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Thoughts on an Orwellian Memorial Day

Pres. Obama celebrated May 25th as the"...the first Memorial Day in 14 years that the US is not engaged in a major ground war..." (my emphasis).

The U.S. is still waging or involved in wars in Afghanistan, in Iraq and across the middle east.  The withdrawal timeline of troops from Afghanistan has been extended so that nearly 10,000 troops will remain through this year.  There are 3,000 military advisers in Iraq.  Those are the "boots on the ground" so to speak.  Hundreds of U.S. troops are "training" Syrian rebels (not clear who the rebels are).  A week ago U.S. forces conducted a "raid" in Syria, killing a "senior ISIS commander."
 
However, in general drone strikes are the preferred "theater of war."  Piloted remotely with no danger of physical harm or retaliation to the drone operators, these weapons have become popular with the U.S. war-culture public as they make the wars more remote - literally and figuratively.  A recent report details some of the emerging difficulties of this kind of warfare:  http://www.gao.gov/products/GAO-15-461.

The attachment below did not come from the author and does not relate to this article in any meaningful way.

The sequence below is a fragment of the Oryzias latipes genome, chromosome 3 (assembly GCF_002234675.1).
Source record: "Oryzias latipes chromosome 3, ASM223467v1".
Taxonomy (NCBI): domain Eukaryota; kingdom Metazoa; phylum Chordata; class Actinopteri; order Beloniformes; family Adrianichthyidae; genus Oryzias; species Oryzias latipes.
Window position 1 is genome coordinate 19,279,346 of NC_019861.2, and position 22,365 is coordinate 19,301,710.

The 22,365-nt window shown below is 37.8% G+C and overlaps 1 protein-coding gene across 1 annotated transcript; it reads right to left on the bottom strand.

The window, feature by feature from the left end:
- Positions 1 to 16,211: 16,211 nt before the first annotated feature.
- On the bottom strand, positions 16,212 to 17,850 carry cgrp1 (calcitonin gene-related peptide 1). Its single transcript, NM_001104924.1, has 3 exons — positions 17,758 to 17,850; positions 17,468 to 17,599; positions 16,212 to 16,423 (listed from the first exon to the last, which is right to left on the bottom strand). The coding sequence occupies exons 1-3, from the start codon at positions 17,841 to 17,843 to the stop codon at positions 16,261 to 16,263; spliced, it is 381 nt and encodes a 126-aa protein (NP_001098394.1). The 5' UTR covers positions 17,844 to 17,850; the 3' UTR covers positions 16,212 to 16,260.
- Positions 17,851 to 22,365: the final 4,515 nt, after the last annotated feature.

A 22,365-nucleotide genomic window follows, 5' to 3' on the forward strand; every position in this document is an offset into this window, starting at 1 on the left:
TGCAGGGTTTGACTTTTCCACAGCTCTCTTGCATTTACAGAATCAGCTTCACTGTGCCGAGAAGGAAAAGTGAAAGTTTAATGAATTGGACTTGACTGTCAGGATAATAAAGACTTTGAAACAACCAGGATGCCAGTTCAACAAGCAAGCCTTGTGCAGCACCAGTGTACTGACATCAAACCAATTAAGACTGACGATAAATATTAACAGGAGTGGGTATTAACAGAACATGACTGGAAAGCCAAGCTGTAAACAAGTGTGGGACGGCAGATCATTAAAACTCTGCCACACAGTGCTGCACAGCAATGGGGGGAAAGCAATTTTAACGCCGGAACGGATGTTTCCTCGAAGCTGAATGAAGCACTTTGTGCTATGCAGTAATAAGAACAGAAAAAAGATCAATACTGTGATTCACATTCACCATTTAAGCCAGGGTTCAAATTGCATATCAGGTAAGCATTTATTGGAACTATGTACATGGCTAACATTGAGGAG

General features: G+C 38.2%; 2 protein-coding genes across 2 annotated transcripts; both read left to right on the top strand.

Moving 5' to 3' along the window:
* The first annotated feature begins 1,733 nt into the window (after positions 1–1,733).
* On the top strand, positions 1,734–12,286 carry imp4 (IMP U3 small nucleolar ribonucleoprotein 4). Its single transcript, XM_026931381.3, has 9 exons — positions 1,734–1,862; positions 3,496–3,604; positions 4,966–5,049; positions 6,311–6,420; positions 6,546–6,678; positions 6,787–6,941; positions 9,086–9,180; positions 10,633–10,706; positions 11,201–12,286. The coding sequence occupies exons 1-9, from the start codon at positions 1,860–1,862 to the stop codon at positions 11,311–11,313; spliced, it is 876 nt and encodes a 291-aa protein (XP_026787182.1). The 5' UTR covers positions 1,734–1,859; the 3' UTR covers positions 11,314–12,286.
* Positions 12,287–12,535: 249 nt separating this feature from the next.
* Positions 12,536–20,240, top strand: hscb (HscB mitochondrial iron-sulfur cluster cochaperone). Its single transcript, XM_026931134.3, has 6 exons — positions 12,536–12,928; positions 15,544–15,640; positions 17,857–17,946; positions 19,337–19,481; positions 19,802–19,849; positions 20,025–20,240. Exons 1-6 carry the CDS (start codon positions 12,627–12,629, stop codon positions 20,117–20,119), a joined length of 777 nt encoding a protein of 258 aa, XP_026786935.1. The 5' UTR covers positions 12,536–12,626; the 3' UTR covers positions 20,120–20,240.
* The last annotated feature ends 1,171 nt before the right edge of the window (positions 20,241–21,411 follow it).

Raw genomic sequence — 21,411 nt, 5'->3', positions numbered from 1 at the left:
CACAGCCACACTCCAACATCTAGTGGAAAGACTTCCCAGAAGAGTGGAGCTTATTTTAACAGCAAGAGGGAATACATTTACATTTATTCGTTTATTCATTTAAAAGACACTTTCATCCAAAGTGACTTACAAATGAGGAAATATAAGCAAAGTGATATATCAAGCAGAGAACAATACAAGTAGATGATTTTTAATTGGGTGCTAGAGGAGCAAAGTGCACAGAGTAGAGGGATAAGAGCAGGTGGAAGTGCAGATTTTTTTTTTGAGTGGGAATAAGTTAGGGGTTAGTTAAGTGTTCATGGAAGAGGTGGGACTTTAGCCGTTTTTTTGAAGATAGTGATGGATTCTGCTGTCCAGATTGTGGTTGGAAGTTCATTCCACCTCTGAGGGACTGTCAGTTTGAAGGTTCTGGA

Currently, the U.S. uses drones to kill in Syria, Iraq, Afghanistan, Yemen, Pakistan (protests have limited the strikes somewhat, athough the Pakistan Army and CIA have an "arrangement" that allows drone strikes in Pakistan's tribal area).
 
The aspect of these wars has evolved to a total chaos approach.  The victory lies in the promulgation of chaos - millions of refugees, ruined cities and infrastructure, neighbor versus neighbor, destruction of the ancient artifacts and locations that form the foundation of human history, military budgets that consume discretionary dollars at staggering rates, and most ominously the new nuclear arms race currently underway as the nuclear powers modernize their arsenals and delivery systems.
 
It seems to me that the need for a vigorous peace movement is as tremendous as ever.
 
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